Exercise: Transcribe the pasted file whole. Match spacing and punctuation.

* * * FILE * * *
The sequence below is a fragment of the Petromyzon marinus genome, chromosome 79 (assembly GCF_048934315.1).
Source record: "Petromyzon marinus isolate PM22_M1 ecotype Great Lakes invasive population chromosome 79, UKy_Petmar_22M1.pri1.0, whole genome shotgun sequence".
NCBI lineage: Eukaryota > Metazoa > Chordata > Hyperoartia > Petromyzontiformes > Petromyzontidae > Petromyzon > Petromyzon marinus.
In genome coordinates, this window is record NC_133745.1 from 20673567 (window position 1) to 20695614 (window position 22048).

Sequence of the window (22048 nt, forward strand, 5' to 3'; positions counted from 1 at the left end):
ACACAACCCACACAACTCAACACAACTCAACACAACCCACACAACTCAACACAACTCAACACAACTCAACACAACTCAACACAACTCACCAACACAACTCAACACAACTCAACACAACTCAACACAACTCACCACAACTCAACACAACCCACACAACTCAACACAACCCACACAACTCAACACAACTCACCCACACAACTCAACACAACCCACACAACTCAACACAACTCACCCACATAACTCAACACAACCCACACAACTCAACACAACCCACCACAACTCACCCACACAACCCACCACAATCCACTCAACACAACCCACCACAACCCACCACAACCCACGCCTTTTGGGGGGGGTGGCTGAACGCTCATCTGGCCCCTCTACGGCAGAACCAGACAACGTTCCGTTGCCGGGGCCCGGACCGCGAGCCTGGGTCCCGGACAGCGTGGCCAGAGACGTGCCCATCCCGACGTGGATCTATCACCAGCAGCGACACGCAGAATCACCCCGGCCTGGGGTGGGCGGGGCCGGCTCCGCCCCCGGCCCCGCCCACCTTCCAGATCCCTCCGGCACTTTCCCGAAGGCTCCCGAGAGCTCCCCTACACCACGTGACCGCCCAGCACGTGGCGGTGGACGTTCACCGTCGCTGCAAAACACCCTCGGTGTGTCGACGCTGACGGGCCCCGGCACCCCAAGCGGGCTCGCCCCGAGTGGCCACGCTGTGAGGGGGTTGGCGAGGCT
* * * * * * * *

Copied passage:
The sequence below is a fragment of the Petromyzon marinus genome, chromosome 79 (assembly GCF_048934315.1).
Source record: "Petromyzon marinus isolate PM22_M1 ecotype Great Lakes invasive population chromosome 79, UKy_Petmar_22M1.pri1.0, whole genome shotgun sequence".
NCBI lineage: Eukaryota > Metazoa > Chordata > Hyperoartia > Petromyzontiformes > Petromyzontidae > Petromyzon > Petromyzon marinus.
In genome coordinates, this window is record NC_133745.1 from 20673567 (window position 1) to 20695614 (window position 22048).

Sequence of the window (22048 nt, forward strand, 5' to 3'; positions counted from 1 at the left end):
ACACAACCCACACAACTCAACACAACTCAACACAACCCACACAACTCAACACAACTCAACACAACTCAACACAACTCAACACAACTCACCAACACAACTCAACACAACTCAACACAACTCAACACAACTCACCACAACTCAACACAACCCACACAACTCAACACAACCCACACAACTCAACACAACTCACCCACACAACTCAACACAACCCACACAACTCAACACAACTCACCCACATAACTCAACACAACCCACACAACTCAACACAACCCACCACAACTCACCCACACAACCCACCACAATCCACTCAACACAACCCACCACAACCCACCACAACCCACGCCTTTTGGGGGGGGTGGCTGAACGCTCATCTGGCCCCTCTACGGCAGAACCAGACAACGTTCCGTTGCCGGGGCCCGGACCGCGAGCCTGGGTCCCGGACAGCGTGGCCAGAGACGTGCCCATCCCGACGTGGATCTATCACCAGCAGCGACACGCAGAATCACCCCGGCCTGGGGTGGGCGGGGCCGGCTCCGCCCCCGGCCCCGCCCACCTTCCAGATCCCTCCGGCACTTTCCCGAAGGCTCCCGAGAGCTCCCCTACACCACGTGACCGCCCAGCACGTGGCGGTGGACGTTCACCGTCGCTGCAAAACACCCTCGGTGTGTCGACGCTGACGGGCCCCGGCACCCCAAGCGGGCTCGCCCCGAGTGGCCACGCTGTGAGGGGGTTGGCGAGGCT